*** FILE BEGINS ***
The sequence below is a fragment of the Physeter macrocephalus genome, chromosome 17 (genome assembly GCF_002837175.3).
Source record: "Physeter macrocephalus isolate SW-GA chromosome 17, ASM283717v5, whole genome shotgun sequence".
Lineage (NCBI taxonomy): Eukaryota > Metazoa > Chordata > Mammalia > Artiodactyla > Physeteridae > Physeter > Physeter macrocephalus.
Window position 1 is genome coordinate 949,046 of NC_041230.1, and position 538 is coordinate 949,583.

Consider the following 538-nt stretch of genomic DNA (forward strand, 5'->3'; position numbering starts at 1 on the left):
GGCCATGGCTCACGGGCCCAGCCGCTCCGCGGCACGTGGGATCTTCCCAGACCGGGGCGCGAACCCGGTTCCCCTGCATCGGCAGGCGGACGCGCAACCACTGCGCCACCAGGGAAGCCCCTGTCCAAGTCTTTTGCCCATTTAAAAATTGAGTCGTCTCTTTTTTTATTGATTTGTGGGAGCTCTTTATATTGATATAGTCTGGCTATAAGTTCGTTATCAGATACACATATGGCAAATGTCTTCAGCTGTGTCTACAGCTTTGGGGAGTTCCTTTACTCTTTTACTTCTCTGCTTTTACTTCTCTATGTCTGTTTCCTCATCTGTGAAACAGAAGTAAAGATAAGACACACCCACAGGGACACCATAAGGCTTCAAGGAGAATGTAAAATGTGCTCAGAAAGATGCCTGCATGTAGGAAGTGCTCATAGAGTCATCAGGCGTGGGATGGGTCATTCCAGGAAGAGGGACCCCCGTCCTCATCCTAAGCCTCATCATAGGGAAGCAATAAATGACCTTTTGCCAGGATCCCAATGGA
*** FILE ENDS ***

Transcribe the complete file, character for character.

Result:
The sequence below is a fragment of the Physeter macrocephalus genome, chromosome 17 (genome assembly GCF_002837175.3).
Source record: "Physeter macrocephalus isolate SW-GA chromosome 17, ASM283717v5, whole genome shotgun sequence".
Lineage (NCBI taxonomy): Eukaryota > Metazoa > Chordata > Mammalia > Artiodactyla > Physeteridae > Physeter > Physeter macrocephalus.
Window position 1 is genome coordinate 949,046 of NC_041230.1, and position 538 is coordinate 949,583.

Consider the following 538-nt stretch of genomic DNA (forward strand, 5'->3'; position numbering starts at 1 on the left):
GGCCATGGCTCACGGGCCCAGCCGCTCCGCGGCACGTGGGATCTTCCCAGACCGGGGCGCGAACCCGGTTCCCCTGCATCGGCAGGCGGACGCGCAACCACTGCGCCACCAGGGAAGCCCCTGTCCAAGTCTTTTGCCCATTTAAAAATTGAGTCGTCTCTTTTTTTATTGATTTGTGGGAGCTCTTTATATTGATATAGTCTGGCTATAAGTTCGTTATCAGATACACATATGGCAAATGTCTTCAGCTGTGTCTACAGCTTTGGGGAGTTCCTTTACTCTTTTACTTCTCTGCTTTTACTTCTCTATGTCTGTTTCCTCATCTGTGAAACAGAAGTAAAGATAAGACACACCCACAGGGACACCATAAGGCTTCAAGGAGAATGTAAAATGTGCTCAGAAAGATGCCTGCATGTAGGAAGTGCTCATAGAGTCATCAGGCGTGGGATGGGTCATTCCAGGAAGAGGGACCCCCGTCCTCATCCTAAGCCTCATCATAGGGAAGCAATAAATGACCTTTTGCCAGGATCCCAATGGA